Beyond the Black Rainbow (2010)

The Arboria Institute was founded in the 1960’s to find the connective tissue between science and spirituality, finally helping humans to achieve perpetual happiness. But as the first numbers appear on the screen, spelling 1983, you know that something has gone very, very wrong.

Now, Arboria’s work is being continued by his disciple, Dr. Barry Nyle. To the outside world, Barry seems like a wonderful fellow. But a bad psychic trip in 1966, Barry hasn’t been quite the same. He is married to a woman who seems like a servant that exists only to praise him. He’s addicted to prescription medicine. And his hair is gone and his eyes have gone black, facts he hides with a wig and contact lenses.

It gets worse. He’s also been keep Elena, Arboria’s daughter, in a prison below the hospital that’s inspired by Lucas’ THX-1138. Her psychic powers — gained by being submerged into a black mass as a baby — have been given to her to accelerate human evolution. As her father says, “You will be the dawning of a new era for the human race… and the human soul. Let the new age of enlightenment begin!” Barry has different plans, isolating her in a room with only a television that suppresses her mental powers.

Day after day of intense interrogations follow as Barry wants to determine how Elena’s powers work. Or perhaps he just wants to have sex with her, as a nurse discovers that his notes are full of strange symbols and a violent need to possess Elena. So the good doctor does what any of us would do. He takes a bunch of psychedelics and manipulates Elena into destroying the nurse. She wanders out of her room but is soon stopped by a creature in a red space suit called a Sentionaut.

Keep in mind that this movie is full of long, drawn out sequences, almost like a shoegaze song come to vibrant visual life. You’re either going to love this movie or hate it — it’s not one for easy watching.

Arboria is now senile as we see a flashback to how Barry failed at his attempt to achieve transcendence and killed Elena’s mother. Her father was completely unfazed by this, only concerned with submerging his daughter into the blackness. As we finish the flashback, Barry murders the doctor. He then shows his wife his true face, trying to explain the pain of his life before murdering her.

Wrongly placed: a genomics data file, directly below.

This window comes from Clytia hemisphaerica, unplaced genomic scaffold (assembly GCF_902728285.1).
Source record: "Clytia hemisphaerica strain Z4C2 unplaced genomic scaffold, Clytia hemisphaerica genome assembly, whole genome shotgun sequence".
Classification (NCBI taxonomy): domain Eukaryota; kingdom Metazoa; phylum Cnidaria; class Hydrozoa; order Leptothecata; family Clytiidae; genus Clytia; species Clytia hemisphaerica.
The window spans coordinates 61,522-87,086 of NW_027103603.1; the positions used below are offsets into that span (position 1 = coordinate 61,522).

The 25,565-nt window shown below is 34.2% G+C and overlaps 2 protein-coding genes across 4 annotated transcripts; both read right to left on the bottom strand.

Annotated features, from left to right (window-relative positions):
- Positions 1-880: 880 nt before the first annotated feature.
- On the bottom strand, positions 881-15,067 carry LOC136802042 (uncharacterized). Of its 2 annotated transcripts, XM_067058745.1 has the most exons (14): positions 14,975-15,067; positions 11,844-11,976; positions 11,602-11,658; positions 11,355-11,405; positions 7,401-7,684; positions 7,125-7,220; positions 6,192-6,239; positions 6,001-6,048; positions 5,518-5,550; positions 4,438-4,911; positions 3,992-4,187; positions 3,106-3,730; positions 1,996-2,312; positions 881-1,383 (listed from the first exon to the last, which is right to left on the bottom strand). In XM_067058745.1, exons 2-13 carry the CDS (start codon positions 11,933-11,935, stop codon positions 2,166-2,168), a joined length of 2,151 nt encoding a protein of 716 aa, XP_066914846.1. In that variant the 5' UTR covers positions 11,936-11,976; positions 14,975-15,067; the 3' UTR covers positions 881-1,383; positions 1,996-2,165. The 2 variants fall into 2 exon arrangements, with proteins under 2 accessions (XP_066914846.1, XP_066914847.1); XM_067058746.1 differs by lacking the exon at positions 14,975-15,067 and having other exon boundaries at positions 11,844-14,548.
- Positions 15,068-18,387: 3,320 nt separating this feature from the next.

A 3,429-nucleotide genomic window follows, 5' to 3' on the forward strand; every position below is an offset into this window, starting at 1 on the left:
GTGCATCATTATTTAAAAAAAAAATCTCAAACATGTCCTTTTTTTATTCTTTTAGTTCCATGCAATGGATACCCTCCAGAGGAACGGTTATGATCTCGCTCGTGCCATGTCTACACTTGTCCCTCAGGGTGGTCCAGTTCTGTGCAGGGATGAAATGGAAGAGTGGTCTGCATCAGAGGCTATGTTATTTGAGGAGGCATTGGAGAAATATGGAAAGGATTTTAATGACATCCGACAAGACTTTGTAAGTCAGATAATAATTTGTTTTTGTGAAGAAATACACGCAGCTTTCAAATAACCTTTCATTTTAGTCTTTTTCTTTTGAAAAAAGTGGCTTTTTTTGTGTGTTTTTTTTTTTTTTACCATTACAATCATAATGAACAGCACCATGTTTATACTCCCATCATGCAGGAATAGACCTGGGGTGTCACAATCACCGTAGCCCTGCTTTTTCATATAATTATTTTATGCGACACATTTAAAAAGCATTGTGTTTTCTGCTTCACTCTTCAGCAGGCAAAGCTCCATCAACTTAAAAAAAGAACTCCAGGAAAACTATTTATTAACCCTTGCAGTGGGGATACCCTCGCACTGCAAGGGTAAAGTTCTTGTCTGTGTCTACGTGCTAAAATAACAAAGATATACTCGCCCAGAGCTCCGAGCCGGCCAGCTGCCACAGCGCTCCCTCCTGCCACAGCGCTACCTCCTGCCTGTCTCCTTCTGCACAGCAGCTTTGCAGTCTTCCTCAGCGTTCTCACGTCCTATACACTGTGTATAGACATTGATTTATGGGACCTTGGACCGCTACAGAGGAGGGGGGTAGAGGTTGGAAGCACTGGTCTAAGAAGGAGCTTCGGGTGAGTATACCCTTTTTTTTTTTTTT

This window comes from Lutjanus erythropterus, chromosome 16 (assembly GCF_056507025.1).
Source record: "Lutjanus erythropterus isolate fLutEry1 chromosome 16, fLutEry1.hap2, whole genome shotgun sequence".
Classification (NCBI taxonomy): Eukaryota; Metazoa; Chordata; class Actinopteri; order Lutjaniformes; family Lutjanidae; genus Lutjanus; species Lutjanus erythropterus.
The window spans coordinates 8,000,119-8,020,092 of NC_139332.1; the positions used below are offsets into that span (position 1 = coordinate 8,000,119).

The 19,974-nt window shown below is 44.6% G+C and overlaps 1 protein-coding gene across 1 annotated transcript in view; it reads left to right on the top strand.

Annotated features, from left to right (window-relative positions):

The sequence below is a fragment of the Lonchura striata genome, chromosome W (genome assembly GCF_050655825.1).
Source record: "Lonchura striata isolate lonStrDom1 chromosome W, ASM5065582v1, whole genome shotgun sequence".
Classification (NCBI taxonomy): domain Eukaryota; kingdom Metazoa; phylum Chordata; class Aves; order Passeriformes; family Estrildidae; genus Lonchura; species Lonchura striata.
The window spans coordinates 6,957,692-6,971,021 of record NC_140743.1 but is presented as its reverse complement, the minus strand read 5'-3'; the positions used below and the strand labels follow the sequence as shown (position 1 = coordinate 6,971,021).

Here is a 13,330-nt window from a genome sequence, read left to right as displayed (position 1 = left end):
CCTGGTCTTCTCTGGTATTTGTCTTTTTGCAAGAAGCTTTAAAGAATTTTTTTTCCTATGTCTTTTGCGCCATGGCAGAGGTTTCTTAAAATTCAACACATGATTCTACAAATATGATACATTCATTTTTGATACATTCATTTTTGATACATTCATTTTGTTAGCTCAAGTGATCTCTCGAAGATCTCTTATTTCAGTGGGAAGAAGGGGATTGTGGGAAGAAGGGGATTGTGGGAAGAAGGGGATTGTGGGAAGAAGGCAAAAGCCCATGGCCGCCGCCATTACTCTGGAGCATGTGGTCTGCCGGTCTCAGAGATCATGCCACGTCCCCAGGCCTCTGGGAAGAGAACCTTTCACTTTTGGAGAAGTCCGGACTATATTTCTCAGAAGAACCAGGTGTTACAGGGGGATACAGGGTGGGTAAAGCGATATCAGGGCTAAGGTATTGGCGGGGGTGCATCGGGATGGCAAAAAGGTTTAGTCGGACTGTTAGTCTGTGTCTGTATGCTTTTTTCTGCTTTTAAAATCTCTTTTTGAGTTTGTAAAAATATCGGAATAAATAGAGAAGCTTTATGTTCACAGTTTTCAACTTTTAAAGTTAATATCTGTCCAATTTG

Elena finally escapes, meeting a mutant and another Sentionaut who reveals his face to her — he is a child. Barry has decided that he must face Elena and is prepared to destroy her with a ceremonial dagger. As he gets closer to her, he is sure that a group of stoners had sex with her, so he murders them all.

In the final confrontation, he is no match for Elena, who keeps his feet stuck to the ground. Symbolizing his failed leap forward in 1966, he tries to jump forward only to kill himself by hitting a rock. Elena then wanders into a town, following the lights of television.

After the credits, an action figure Sentionaut appears as we hear a voice in reverse speak and the title “Wherever you go, there you are.”

Obviously, that’s a reference to Buckaroo Banzai. This is a movie filled with visuals and longing, as if it’s nostalgic for a future that we only saw in the past. Director Panos Cosmatos is the son of George P. Cosmatos, the director of Rambo: First Blood Part II, Cobra and Leviathan. In fact, this film was financed with the royalties of one of Cosmatos’ biggest films, Tombstone. Panos has stated in interviews that this film was a way of dealing with the deaths of his parents, combining his father’s popcorn sensibilities with his mother’s experimental art.

You can spot the influences in this film from space. The 1966 sequence has the stark high contrast look of E. Elias Merhige’s The Begotten. Kubrick’s ghost hangs on nearly every frame. The director has cited Manhunter as the inspiration for the color choices. And because it was all shot on 35mm, it has a grainy look that recalls the past more than any gleaming future. I also need to call out the Carpenter influenced soundtrack and inclusion of a Venm song, too.

The actual story here is pretty simple. But the way it’s told and the way the movie unfurls is why this stands out. You can play spot the references, you can try and figure out the film’s stance on identity or you can just zone out and enjoy. Or you can hate this movie and think that it’s incredibly self-indulgent. The choice is yours. Obviously, I’m going to watch this a few hundred times to get all I can out of it. You can check it out on Shudder.

Predators (2010)

Produced by Robert Rodriguez (who also came up with the story) and directed by Nimród E. Antal, this is the forgotten film of the Predator franchise. Its title relates to Aliens and it also describes the humans who have come to this alien planet.